Last week Amari Cooper appeared for an interview with Pro Football Talk. Initially host Mike Florio just put out that Amari Cooper had set his goal for this season at 2000 yards receiving — which we found a bit funny considering no receiver has ever had that many receiving yards and Cooper has never come anywhere close to it.
Coop said a lot more than that, however, a good portion of which was about why Oakland was not the place for him making his trade to Dallas a welcome one. The release of that interview we initially missed, but the Dallas Morning News picked up this past weekend.
One thing I have long said of Coop is that he has a lot of potential he was just not reaching. He never seemed happy in Oakland. It showed in his lack of aggression on the field, his frequent disappearances from games, and in his demeanor off the field.
Following his trade, I instantly lauded it as a win for the Raiders. Soon after seeing how he was playing his best football in Dallas, it was clear it was a win for both sides of the trade. The Raiders got a first round pick and the Cowboys got the best version of Coop the Raiders were not getting. The question was whether this was Coop’s fault or the Raiders for not using him properly. I’ll let him tell it.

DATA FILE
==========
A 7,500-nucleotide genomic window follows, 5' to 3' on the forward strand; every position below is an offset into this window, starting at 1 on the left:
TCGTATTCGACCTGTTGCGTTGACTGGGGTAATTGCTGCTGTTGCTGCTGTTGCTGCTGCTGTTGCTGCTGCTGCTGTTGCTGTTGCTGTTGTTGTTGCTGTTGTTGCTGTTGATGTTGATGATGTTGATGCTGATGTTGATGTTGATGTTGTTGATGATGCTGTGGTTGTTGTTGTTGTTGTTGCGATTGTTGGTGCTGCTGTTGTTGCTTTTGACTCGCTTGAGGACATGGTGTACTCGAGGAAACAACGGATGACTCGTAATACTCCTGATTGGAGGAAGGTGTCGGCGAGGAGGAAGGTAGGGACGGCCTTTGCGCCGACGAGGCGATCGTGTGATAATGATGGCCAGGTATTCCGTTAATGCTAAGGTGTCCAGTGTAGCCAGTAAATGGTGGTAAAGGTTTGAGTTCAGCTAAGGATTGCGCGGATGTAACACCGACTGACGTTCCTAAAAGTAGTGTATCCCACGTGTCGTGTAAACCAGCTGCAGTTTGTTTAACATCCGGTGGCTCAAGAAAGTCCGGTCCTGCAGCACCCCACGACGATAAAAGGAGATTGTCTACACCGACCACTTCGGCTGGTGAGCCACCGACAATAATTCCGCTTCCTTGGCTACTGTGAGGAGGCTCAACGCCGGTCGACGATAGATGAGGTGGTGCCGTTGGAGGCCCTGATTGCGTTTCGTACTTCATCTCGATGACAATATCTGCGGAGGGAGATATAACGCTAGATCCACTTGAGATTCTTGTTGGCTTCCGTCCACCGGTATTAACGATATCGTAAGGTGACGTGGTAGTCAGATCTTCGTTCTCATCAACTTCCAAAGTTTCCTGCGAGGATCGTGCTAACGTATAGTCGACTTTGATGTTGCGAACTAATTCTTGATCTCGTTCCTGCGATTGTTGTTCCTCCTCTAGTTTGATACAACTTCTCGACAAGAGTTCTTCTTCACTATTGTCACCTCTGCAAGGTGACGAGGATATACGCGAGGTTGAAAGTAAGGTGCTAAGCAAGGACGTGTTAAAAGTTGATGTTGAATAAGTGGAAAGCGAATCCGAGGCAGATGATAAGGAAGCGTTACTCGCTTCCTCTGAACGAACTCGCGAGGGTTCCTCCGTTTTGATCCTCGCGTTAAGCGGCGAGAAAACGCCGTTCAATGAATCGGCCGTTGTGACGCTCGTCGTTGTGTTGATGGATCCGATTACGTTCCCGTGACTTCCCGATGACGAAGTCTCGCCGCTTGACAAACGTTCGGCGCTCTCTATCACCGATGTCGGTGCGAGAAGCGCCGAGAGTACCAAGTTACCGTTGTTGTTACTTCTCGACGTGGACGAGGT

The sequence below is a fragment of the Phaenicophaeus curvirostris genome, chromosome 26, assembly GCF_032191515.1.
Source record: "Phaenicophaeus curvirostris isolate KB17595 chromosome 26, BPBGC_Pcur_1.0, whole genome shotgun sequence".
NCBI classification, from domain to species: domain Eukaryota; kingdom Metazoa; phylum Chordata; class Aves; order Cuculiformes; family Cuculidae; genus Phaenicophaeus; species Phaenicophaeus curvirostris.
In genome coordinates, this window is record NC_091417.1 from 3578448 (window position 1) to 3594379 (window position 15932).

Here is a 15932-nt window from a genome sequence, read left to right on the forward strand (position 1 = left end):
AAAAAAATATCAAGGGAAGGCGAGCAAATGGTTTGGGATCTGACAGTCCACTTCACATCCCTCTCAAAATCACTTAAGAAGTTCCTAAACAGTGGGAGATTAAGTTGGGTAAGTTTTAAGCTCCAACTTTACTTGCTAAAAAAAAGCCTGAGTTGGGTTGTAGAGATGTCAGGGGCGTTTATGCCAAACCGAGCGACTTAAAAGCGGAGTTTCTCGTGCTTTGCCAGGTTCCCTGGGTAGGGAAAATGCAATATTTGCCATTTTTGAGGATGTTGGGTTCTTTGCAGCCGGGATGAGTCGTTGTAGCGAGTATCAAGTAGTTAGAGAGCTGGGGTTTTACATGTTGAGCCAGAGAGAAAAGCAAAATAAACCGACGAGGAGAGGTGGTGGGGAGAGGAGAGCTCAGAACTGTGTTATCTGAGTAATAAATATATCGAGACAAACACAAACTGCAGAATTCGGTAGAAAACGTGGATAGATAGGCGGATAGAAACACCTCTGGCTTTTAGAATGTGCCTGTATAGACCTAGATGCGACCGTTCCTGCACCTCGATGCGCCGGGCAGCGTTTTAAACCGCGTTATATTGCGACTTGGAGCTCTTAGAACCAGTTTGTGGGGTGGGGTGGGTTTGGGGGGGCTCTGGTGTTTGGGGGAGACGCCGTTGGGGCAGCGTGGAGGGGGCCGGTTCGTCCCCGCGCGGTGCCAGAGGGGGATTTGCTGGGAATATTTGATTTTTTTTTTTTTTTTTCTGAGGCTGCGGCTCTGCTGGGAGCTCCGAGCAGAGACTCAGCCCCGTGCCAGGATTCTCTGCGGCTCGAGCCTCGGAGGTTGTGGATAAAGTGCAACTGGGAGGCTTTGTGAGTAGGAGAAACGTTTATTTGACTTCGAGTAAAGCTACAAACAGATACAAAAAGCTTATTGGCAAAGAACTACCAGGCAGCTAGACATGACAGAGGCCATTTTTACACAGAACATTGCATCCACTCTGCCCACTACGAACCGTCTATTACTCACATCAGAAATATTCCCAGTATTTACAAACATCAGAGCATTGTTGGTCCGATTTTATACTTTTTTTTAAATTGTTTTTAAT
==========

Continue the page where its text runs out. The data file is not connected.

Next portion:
“I think the change of scenery was really necessary,” said Cooper. “I really, honestly, don’t think if I would’ve stayed with the Raiders last season that I would’ve been able to flourish and reach some heights that I was able to reach as a Cowboy. So, it was definitely necessary.
“I don’t think it was a good fit for me. I don’t think I was really able to showcase my skills there for whatever reason, I’ll call it extenuating circumstances. But for whatever reason, I wasn’t able to reach my heights and I kind of knew that I needed to be gone in order to do some of the things that I wanted to do as an NFL player.’
Coop’s best season was his second season in 2016 in which he went for 1153 yards. After that his numbers took a tumble. Down to 680 yards in 14 games in 2017 and on pace for another career low in 2018 with just 280 yards in six games. In those first few games Cooper said he knew he would need to leave in order to reach his potential.
”I felt like there are things that I wanted to do out there on the field during the games, certain plays that I wanted to be called and certain routes that I wanted to run that just weren’t a part of the game plan,” said Cooper.
The result proves his point, if even perhaps that it was a self fulfilling prophecy. In nine games with the Cowboys, Cooper saved his season and put up a career best 80.6 yards per game to surpass 1000 yards on the season and ultimately head back to the Pro Bowl for the third time in four NFL seasons.
Last season was the honeymoon for Coop in Dallas. That will probably extend into this season. And at some point in the next 8 months, that will mean a new big time contract. Good for him and for the Cowboys if that comes to pass. That’s the best place for him. Oakland wasn’t that place regardless.
The Raiders will hope their selection of Johnathan Abram at the 27 spot from the Cowboys makes it more worth it to them as well as Antonio Brown is more worth number one receiver money.